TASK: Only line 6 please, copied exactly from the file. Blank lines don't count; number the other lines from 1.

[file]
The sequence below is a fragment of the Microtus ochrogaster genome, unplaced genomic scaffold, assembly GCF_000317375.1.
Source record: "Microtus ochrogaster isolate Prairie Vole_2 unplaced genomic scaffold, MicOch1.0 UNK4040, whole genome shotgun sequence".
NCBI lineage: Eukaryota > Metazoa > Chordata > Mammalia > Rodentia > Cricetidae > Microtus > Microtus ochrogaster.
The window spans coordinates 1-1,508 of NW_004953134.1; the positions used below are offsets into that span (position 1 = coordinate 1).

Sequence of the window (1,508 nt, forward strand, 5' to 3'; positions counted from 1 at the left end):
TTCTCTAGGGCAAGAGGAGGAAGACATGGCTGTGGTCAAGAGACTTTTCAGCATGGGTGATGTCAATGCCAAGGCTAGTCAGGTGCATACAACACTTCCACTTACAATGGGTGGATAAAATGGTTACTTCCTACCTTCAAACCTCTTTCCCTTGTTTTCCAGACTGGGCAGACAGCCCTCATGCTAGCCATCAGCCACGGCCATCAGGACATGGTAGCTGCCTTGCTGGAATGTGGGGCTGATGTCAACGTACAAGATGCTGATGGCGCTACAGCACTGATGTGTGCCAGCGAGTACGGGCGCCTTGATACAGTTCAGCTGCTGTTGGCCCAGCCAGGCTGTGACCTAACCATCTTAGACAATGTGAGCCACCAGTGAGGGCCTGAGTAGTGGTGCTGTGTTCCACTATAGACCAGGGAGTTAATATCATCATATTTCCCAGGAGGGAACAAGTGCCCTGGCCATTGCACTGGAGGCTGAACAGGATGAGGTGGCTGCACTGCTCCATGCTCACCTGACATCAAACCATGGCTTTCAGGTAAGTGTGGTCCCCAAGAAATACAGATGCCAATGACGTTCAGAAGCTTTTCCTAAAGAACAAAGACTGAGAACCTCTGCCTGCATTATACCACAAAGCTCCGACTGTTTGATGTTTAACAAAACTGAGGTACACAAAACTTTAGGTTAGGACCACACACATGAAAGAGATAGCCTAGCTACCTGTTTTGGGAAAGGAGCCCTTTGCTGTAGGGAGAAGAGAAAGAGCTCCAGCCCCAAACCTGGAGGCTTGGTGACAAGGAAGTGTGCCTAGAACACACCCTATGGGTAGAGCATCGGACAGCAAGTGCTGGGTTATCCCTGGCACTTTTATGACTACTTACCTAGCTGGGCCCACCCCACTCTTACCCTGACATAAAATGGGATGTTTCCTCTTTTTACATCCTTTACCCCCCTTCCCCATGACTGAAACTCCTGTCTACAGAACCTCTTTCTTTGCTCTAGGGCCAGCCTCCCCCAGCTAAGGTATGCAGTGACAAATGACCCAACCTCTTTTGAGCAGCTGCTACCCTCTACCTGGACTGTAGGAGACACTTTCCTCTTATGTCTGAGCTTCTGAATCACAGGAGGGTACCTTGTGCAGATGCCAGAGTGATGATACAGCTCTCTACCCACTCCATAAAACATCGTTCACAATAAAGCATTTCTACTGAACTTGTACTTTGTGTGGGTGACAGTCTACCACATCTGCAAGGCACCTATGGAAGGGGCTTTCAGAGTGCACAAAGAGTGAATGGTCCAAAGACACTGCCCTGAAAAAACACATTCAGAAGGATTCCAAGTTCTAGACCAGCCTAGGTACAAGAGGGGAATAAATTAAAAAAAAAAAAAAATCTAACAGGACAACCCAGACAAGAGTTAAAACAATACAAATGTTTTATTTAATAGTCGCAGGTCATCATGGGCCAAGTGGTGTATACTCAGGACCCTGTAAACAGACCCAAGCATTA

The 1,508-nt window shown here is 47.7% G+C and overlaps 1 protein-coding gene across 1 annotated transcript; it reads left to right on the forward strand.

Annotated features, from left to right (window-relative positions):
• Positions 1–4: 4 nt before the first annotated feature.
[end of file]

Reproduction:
TTCTCTAGGGCAAGAGGAGGAAGACATGGCTGTGGTCAAGAGACTTTTCAGCATGGGTGATGTCAATGCCAAGGCTAGTCAGGTGCATACAACACTTCCACTTACAATGGGTGGATAAAATGGTTACTTCCTACCTTCAAACCTCTTTCCCTTGTTTTCCAGACTGGGCAGACAGCCCTCATGCTAGCCATCAGCCACGGCCATCAGGACATGGTAGCTGCCTTGCTGGAATGTGGGGCTGATGTCAACGTACAAGATGCTGATGGCGCTACAGCACTGATGTGTGCCAGCGAGTACGGGCGCCTTGATACAGTTCAGCTGCTGTTGGCCCAGCCAGGCTGTGACCTAACCATCTTAGACAATGTGAGCCACCAGTGAGGGCCTGAGTAGTGGTGCTGTGTTCCACTATAGACCAGGGAGTTAATATCATCATATTTCCCAGGAGGGAACAAGTGCCCTGGCCATTGCACTGGAGGCTGAACAGGATGAGGTGGCTGCACTGCTCCATGCTCACCTGACATCAAACCATGGCTTTCAGGTAAGTGTGGTCCCCAAGAAATACAGATGCCAATGACGTTCAGAAGCTTTTCCTAAAGAACAAAGACTGAGAACCTCTGCCTGCATTATACCACAAAGCTCCGACTGTTTGATGTTTAACAAAACTGAGGTACACAAAACTTTAGGTTAGGACCACACACATGAAAGAGATAGCCTAGCTACCTGTTTTGGGAAAGGAGCCCTTTGCTGTAGGGAGAAGAGAAAGAGCTCCAGCCCCAAACCTGGAGGCTTGGTGACAAGGAAGTGTGCCTAGAACACACCCTATGGGTAGAGCATCGGACAGCAAGTGCTGGGTTATCCCTGGCACTTTTATGACTACTTACCTAGCTGGGCCCACCCCACTCTTACCCTGACATAAAATGGGATGTTTCCTCTTTTTACATCCTTTACCCCCCTTCCCCATGACTGAAACTCCTGTCTACAGAACCTCTTTCTTTGCTCTAGGGCCAGCCTCCCCCAGCTAAGGTATGCAGTGACAAATGACCCAACCTCTTTTGAGCAGCTGCTACCCTCTACCTGGACTGTAGGAGACACTTTCCTCTTATGTCTGAGCTTCTGAATCACAGGAGGGTACCTTGTGCAGATGCCAGAGTGATGATACAGCTCTCTACCCACTCCATAAAACATCGTTCACAATAAAGCATTTCTACTGAACTTGTACTTTGTGTGGGTGACAGTCTACCACATCTGCAAGGCACCTATGGAAGGGGCTTTCAGAGTGCACAAAGAGTGAATGGTCCAAAGACACTGCCCTGAAAAAACACATTCAGAAGGATTCCAAGTTCTAGACCAGCCTAGGTACAAGAGGGGAATAAATTAAAAAAAAAAAAAAATCTAACAGGACAACCCAGACAAGAGTTAAAACAATACAAATGTTTTATTTAATAGTCGCAGGTCATCATGGGCCAAGTGGTGTATACTCAGGACCCTGTAAACAGACCCAAGCATTA